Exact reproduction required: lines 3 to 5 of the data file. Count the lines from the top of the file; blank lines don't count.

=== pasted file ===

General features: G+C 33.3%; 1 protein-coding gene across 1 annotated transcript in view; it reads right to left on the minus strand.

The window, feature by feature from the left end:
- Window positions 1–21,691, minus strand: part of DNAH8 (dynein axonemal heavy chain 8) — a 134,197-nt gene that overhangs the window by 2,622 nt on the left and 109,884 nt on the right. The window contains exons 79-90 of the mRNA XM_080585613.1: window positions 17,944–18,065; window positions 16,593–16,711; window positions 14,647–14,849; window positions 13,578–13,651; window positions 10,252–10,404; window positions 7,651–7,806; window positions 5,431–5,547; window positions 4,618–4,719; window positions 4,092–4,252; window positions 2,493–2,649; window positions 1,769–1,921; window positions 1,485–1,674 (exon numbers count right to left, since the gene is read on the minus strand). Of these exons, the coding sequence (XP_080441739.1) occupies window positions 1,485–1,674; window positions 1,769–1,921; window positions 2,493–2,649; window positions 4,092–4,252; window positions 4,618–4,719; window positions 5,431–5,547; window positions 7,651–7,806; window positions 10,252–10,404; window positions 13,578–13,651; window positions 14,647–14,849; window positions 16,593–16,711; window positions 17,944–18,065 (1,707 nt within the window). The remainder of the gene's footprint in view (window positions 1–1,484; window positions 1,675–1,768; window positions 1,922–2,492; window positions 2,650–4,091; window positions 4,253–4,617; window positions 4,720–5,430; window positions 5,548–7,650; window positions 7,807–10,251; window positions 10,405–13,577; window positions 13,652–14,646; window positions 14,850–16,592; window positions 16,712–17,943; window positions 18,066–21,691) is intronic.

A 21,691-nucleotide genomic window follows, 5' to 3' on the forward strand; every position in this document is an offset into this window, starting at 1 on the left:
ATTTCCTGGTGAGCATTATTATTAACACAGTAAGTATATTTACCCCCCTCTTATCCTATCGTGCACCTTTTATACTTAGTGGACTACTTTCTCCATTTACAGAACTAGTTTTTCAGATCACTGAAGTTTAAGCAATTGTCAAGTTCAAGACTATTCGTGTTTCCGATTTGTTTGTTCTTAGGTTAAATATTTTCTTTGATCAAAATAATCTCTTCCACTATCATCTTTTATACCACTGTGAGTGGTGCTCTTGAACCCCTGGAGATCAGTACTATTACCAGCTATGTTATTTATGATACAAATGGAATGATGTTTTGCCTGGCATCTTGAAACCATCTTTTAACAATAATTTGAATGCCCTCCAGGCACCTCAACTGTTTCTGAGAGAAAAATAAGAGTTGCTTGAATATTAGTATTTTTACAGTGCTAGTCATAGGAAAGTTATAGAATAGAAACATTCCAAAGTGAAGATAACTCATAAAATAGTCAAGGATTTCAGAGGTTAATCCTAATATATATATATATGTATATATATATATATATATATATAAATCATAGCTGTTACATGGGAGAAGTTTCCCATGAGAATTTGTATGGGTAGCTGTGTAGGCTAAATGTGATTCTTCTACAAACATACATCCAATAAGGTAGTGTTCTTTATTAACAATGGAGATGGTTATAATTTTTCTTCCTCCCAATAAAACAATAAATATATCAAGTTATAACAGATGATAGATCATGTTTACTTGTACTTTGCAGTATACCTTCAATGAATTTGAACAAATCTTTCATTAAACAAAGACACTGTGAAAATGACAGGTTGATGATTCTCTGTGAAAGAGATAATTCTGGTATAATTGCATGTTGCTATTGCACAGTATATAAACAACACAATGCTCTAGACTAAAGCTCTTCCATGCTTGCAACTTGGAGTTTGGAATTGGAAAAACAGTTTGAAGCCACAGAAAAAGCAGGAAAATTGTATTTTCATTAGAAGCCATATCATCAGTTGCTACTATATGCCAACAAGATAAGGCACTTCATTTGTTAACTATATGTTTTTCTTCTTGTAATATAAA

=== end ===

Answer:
- Window positions 1–21,691, minus strand: part of DNAH8 (dynein axonemal heavy chain 8) — a 134,197-nt gene that overhangs the window by 2,622 nt on the left and 109,884 nt on the right. The window contains exons 79-90 of the mRNA XM_080585613.1: window positions 17,944–18,065; window positions 16,593–16,711; window positions 14,647–14,849; window positions 13,578–13,651; window positions 10,252–10,404; window positions 7,651–7,806; window positions 5,431–5,547; window positions 4,618–4,719; window positions 4,092–4,252; window positions 2,493–2,649; window positions 1,769–1,921; window positions 1,485–1,674 (exon numbers count right to left, since the gene is read on the minus strand). Of these exons, the coding sequence (XP_080441739.1) occupies window positions 1,485–1,674; window positions 1,769–1,921; window positions 2,493–2,649; window positions 4,092–4,252; window positions 4,618–4,719; window positions 5,431–5,547; window positions 7,651–7,806; window positions 10,252–10,404; window positions 13,578–13,651; window positions 14,647–14,849; window positions 16,593–16,711; window positions 17,944–18,065 (1,707 nt within the window). The remainder of the gene's footprint in view (window positions 1–1,484; window positions 1,675–1,768; window positions 1,922–2,492; window positions 2,650–4,091; window positions 4,253–4,617; window positions 4,720–5,430; window positions 5,548–7,650; window positions 7,807–10,251; window positions 10,405–13,577; window positions 13,652–14,646; window positions 14,850–16,592; window positions 16,712–17,943; window positions 18,066–21,691) is intronic.

A 21,691-nucleotide genomic window follows, 5' to 3' on the forward strand; every position in this document is an offset into this window, starting at 1 on the left:
ATTTCCTGGTGAGCATTATTATTAACACAGTAAGTATATTTACCCCCCTCTTATCCTATCGTGCACCTTTTATACTTAGTGGACTACTTTCTCCATTTACAGAACTAGTTTTTCAGATCACTGAAGTTTAAGCAATTGTCAAGTTCAAGACTATTCGTGTTTCCGATTTGTTTGTTCTTAGGTTAAATATTTTCTTTGATCAAAATAATCTCTTCCACTATCATCTTTTATACCACTGTGAGTGGTGCTCTTGAACCCCTGGAGATCAGTACTATTACCAGCTATGTTATTTATGATACAAATGGAATGATGTTTTGCCTGGCATCTTGAAACCATCTTTTAACAATAATTTGAATGCCCTCCAGGCACCTCAACTGTTTCTGAGAGAAAAATAAGAGTTGCTTGAATATTAGTATTTTTACAGTGCTAGTCATAGGAAAGTTATAGAATAGAAACATTCCAAAGTGAAGATAACTCATAAAATAGTCAAGGATTTCAGAGGTTAATCCTAATATATATATATATGTATATATATATATATATATATATAAATCATAGCTGTTACATGGGAGAAGTTTCCCATGAGAATTTGTATGGGTAGCTGTGTAGGCTAAATGTGATTCTTCTACAAACATACATCCAATAAGGTAGTGTTCTTTATTAACAATGGAGATGGTTATAATTTTTCTTCCTCCCAATAAAACAATAAATATATCAAGTTATAACAGATGATAGATCATGTTTACTTGTACTTTGCAGTATACCTTCAATGAATTTGAACAAATCTTTCATTAAACAAAGACACTGTGAAAATGACAGGTTGATGATTCTCTGTGAAAGAGATAATTCTGGTATAATTGCATGTTGCTATTGCACAGTATATAAACAACACAATGCTCTAGACTAAAGCTCTTCCATGCTTGCAACTTGGAGTTTGGAATTGGAAAAACAGTTTGAAGCCACAGAAAAAGCAGGAAAATTGTATTTTCATTAGAAGCCATATCATCAGTTGCTACTATATGCCAACAAGATAAGGCACTTCATTTGTTAACTATATGTTTTTCTTCTTGTAATATAAA